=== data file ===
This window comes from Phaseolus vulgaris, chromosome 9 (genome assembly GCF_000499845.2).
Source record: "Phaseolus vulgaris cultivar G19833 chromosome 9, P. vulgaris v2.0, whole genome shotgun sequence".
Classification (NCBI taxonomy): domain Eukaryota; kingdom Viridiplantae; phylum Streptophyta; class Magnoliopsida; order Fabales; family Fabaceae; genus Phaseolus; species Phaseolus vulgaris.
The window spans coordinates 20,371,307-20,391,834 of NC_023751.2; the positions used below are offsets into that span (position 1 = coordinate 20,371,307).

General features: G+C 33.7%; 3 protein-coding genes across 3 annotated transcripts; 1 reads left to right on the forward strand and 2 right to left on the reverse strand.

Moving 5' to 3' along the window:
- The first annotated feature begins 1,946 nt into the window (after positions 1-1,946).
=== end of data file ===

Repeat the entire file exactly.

This window comes from Phaseolus vulgaris, chromosome 9 (genome assembly GCF_000499845.2).
Source record: "Phaseolus vulgaris cultivar G19833 chromosome 9, P. vulgaris v2.0, whole genome shotgun sequence".
Classification (NCBI taxonomy): domain Eukaryota; kingdom Viridiplantae; phylum Streptophyta; class Magnoliopsida; order Fabales; family Fabaceae; genus Phaseolus; species Phaseolus vulgaris.
The window spans coordinates 20,371,307-20,391,834 of NC_023751.2; the positions used below are offsets into that span (position 1 = coordinate 20,371,307).

General features: G+C 33.7%; 3 protein-coding genes across 3 annotated transcripts; 1 reads left to right on the forward strand and 2 right to left on the reverse strand.

Moving 5' to 3' along the window:
- The first annotated feature begins 1,946 nt into the window (after positions 1-1,946).